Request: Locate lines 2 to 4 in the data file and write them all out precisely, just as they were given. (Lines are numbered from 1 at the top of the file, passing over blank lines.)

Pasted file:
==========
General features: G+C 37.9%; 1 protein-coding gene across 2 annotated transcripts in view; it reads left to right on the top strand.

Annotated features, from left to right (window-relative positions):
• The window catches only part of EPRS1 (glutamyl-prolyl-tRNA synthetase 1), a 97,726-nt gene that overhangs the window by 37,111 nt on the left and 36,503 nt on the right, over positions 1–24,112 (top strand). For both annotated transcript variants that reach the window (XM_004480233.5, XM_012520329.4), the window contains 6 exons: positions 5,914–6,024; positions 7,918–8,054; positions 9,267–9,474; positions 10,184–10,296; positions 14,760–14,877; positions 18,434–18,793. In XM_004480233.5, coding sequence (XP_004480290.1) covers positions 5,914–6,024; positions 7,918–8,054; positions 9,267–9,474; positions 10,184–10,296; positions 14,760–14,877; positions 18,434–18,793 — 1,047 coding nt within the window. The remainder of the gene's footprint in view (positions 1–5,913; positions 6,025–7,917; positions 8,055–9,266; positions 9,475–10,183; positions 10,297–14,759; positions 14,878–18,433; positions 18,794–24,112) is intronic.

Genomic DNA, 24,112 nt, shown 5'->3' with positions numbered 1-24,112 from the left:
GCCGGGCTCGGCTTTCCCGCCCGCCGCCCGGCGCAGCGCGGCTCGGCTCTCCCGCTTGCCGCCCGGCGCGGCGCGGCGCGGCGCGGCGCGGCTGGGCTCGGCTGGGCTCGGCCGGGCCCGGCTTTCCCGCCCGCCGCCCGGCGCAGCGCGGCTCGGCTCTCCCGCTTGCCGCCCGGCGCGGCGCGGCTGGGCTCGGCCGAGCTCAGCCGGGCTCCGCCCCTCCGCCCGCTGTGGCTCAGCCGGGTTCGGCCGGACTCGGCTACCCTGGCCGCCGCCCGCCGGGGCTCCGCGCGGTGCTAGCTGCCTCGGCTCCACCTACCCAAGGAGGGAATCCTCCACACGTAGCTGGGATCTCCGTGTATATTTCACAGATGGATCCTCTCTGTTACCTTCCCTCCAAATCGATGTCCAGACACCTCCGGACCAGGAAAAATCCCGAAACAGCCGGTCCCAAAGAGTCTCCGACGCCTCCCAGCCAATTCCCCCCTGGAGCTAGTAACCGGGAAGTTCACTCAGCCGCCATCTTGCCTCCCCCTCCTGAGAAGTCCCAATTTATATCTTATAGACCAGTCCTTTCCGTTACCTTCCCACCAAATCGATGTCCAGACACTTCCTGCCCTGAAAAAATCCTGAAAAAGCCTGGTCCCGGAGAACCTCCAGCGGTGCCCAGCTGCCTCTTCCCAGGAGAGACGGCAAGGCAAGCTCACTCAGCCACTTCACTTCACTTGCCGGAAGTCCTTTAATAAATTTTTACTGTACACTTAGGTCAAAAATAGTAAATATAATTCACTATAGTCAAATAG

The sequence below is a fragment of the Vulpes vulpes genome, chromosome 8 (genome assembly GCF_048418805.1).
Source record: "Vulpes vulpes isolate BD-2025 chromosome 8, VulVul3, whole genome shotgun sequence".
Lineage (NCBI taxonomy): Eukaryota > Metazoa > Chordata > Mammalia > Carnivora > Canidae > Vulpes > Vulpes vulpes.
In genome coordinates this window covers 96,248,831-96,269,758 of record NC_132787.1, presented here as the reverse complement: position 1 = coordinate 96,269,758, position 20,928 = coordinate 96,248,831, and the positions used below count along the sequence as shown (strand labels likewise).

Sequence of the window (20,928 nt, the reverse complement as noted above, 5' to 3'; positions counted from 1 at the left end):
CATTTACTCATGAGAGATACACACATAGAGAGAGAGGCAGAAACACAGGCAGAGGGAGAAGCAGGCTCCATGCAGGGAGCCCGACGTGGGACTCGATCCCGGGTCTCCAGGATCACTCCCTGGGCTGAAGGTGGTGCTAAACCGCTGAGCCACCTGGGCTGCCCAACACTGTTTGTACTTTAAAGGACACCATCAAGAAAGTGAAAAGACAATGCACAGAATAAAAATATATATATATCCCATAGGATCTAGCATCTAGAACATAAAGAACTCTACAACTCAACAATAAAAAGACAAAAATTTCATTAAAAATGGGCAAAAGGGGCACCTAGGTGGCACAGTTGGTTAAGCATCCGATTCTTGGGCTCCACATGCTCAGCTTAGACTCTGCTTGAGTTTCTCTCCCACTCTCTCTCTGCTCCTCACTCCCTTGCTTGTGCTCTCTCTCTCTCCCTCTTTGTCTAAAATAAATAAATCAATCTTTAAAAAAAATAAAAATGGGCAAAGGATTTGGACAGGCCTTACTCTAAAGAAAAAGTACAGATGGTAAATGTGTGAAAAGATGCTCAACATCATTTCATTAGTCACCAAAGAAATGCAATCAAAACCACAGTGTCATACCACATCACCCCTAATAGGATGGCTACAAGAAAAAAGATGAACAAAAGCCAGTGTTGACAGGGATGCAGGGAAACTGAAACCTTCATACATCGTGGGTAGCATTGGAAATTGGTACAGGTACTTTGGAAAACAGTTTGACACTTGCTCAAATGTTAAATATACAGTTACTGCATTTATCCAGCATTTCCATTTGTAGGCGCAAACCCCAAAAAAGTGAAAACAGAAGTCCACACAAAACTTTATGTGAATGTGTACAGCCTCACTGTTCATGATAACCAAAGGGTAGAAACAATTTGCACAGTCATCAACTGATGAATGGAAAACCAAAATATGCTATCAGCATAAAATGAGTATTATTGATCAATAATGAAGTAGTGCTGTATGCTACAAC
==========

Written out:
Annotated features, from left to right (window-relative positions):
• The window catches only part of EPRS1 (glutamyl-prolyl-tRNA synthetase 1), a 97,726-nt gene that overhangs the window by 37,111 nt on the left and 36,503 nt on the right, over positions 1–24,112 (top strand). For both annotated transcript variants that reach the window (XM_004480233.5, XM_012520329.4), the window contains 6 exons: positions 5,914–6,024; positions 7,918–8,054; positions 9,267–9,474; positions 10,184–10,296; positions 14,760–14,877; positions 18,434–18,793. In XM_004480233.5, coding sequence (XP_004480290.1) covers positions 5,914–6,024; positions 7,918–8,054; positions 9,267–9,474; positions 10,184–10,296; positions 14,760–14,877; positions 18,434–18,793 — 1,047 coding nt within the window. The remainder of the gene's footprint in view (positions 1–5,913; positions 6,025–7,917; positions 8,055–9,266; positions 9,475–10,183; positions 10,297–14,759; positions 14,878–18,433; positions 18,794–24,112) is intronic.

Genomic DNA, 24,112 nt, shown 5'->3' with positions numbered 1-24,112 from the left: